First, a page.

Unexplained weight loss, nearly 10 percent of your body weight or more
Loss of appetite
Raised intolerance to alcohol or alcohol induced pain in lymph nodes
When to see a doctor?
Visit your doctor if you experience any worrisome signs and symptoms.
The cause of Hodgkin's lymphoma has not been explained yet. Mutations in the DNA of infection-fighting B cells causes “out-of-control” growth and multiplication of the B cells.
These abnormal cells, unlike the normal ones, live longer and accumulate to form a mass of cancerous cells. Hodgkin's lymphoma is classified on the basis of involvement of cells and their behavior.
Your treatment approach is guided by the type of Hodgkin's lymphoma.
Classical Hodgkin's lymphoma
It is the most common Hodgkin's lymphoma. In classical Hodgkin's lymphoma, large, abnormal cells called Reed-Sternberg cells are present in lymph nodes.
It is further classified as:
Nodular sclerosis Hodgkin's lymphoma
Mixed cellularity Hodgkin's lymphoma
Lymphocyte-depleted Hodgkin's lymphoma
Lymphocyte-rich classical Hodgkin's lymphoma
Lymphocyte-predominant Hodgkin's lymphoma
It is a rare type lymphoma which involves large, abnormal cells, sometimes called popcorn cells because of their appearance.
Treatment approach may differ from that of the classical type. If diagnosed early, it can be cured.
4 Making a Diagnosis
Making a diagnosis of Hodgin's lymphoma is done by performing several tests.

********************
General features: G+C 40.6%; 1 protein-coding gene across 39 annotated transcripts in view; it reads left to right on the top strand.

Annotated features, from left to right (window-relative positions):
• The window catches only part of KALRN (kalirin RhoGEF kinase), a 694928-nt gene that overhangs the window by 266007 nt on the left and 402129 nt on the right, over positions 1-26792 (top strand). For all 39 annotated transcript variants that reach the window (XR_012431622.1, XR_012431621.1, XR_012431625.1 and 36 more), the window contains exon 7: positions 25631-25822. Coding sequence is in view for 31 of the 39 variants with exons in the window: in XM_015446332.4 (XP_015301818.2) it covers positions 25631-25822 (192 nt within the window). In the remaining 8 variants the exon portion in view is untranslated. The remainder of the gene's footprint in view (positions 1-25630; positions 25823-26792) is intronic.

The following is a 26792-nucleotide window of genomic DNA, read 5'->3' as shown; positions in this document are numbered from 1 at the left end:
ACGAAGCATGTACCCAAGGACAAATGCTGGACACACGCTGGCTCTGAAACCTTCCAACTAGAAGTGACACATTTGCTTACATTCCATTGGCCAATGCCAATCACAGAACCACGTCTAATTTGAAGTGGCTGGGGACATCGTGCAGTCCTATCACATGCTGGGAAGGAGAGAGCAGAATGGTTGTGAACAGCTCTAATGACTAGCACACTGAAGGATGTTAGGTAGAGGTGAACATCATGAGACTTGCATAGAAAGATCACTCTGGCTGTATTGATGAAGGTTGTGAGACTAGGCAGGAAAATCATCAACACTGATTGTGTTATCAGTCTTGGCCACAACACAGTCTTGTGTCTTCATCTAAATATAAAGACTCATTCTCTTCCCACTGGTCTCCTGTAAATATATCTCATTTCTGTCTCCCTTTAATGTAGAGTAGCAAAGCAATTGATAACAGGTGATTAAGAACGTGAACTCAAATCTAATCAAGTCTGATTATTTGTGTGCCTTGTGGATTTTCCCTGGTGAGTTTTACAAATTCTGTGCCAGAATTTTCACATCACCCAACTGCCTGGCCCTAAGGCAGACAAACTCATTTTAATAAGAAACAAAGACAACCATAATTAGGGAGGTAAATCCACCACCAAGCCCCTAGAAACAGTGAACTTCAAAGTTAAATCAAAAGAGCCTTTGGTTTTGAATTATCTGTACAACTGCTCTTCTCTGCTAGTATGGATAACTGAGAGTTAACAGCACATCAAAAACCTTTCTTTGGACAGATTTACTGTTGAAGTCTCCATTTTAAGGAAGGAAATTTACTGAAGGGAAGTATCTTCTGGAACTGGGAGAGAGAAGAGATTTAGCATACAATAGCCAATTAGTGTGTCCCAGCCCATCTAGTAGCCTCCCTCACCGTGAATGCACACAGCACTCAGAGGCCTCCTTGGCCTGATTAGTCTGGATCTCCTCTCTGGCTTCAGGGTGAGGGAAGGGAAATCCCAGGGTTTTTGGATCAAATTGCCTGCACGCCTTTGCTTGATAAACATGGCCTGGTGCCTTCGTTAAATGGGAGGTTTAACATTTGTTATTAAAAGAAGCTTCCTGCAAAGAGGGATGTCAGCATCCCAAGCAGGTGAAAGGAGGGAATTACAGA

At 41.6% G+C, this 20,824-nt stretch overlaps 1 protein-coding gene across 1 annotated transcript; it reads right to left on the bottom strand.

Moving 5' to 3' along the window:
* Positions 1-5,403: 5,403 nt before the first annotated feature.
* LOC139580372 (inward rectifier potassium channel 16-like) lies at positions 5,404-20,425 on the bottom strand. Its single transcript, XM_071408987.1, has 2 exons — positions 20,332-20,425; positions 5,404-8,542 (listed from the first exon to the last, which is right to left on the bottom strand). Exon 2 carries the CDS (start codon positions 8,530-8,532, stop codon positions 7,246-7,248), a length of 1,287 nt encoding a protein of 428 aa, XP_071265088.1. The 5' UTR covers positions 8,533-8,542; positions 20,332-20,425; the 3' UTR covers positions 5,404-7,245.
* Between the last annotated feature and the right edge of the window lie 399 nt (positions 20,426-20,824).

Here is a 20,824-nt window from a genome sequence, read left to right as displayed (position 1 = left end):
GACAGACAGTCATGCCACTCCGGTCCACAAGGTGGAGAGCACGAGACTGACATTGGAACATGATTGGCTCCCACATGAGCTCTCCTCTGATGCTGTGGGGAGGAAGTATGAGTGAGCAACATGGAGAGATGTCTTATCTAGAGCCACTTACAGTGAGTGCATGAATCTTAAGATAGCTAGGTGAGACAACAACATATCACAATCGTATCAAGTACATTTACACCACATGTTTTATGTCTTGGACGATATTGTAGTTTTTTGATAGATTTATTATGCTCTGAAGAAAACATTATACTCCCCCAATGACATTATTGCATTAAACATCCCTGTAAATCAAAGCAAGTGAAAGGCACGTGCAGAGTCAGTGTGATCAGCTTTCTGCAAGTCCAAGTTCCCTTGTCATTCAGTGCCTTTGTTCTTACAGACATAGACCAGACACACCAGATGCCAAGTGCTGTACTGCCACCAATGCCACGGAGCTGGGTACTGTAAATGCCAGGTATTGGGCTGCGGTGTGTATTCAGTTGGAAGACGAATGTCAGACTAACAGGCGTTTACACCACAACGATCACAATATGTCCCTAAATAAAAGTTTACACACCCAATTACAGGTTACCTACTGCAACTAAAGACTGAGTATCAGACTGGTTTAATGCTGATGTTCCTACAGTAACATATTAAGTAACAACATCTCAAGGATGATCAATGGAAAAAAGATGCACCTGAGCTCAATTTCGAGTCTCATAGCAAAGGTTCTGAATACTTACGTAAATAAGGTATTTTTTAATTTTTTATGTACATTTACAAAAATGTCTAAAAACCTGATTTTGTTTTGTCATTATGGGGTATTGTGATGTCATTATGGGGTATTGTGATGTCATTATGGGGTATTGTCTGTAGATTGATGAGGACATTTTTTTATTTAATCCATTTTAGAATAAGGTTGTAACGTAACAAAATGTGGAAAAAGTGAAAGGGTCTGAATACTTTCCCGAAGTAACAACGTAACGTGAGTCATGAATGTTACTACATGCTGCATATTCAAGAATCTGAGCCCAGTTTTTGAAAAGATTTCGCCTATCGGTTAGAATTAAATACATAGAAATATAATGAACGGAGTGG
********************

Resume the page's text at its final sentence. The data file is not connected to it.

If suspected of having Hodgkin's lymphoma, your doctor may refer you to experts on treating the disease, such as hematologist, medical oncologist or radiation oncologist.
How to prepare yourself for the visit?
Getting prepared for the visit can optimize the therapy and help make the visit more fruitful. List out all the symptoms.
Write down your key medical information. Write down the names of all your medications, vitamins or supplements. Ask a friend or a family member to accompany you during the visit.
Make a list of the questions to ask your doctor
Some typical questions can be:
What could possible causes of my symptoms?
What are the tests needed?
How long will my condition last?
Are there any alternatives to the primary approach that you're suggesting?
Do I need to follow any restrictions?
Should I see a specialist?
Do you recommend a biopsy?
What your doctor wants to know?
A clear talk with your doctor can optimize the therapy and improve the outcomes. Prepare yourself to answer some essential questions from your doctor.
Your doctor might ask you typical questions like:
When did the symptoms start appearing and how severe are they?
Do your symptoms occur continuously or they come and go?
Does anything improve or aggravate your symptoms?
Do you have a family history of cancer, including Hodgkin's lymphoma or any other immune disorder?
What infections did you have in the past, if any?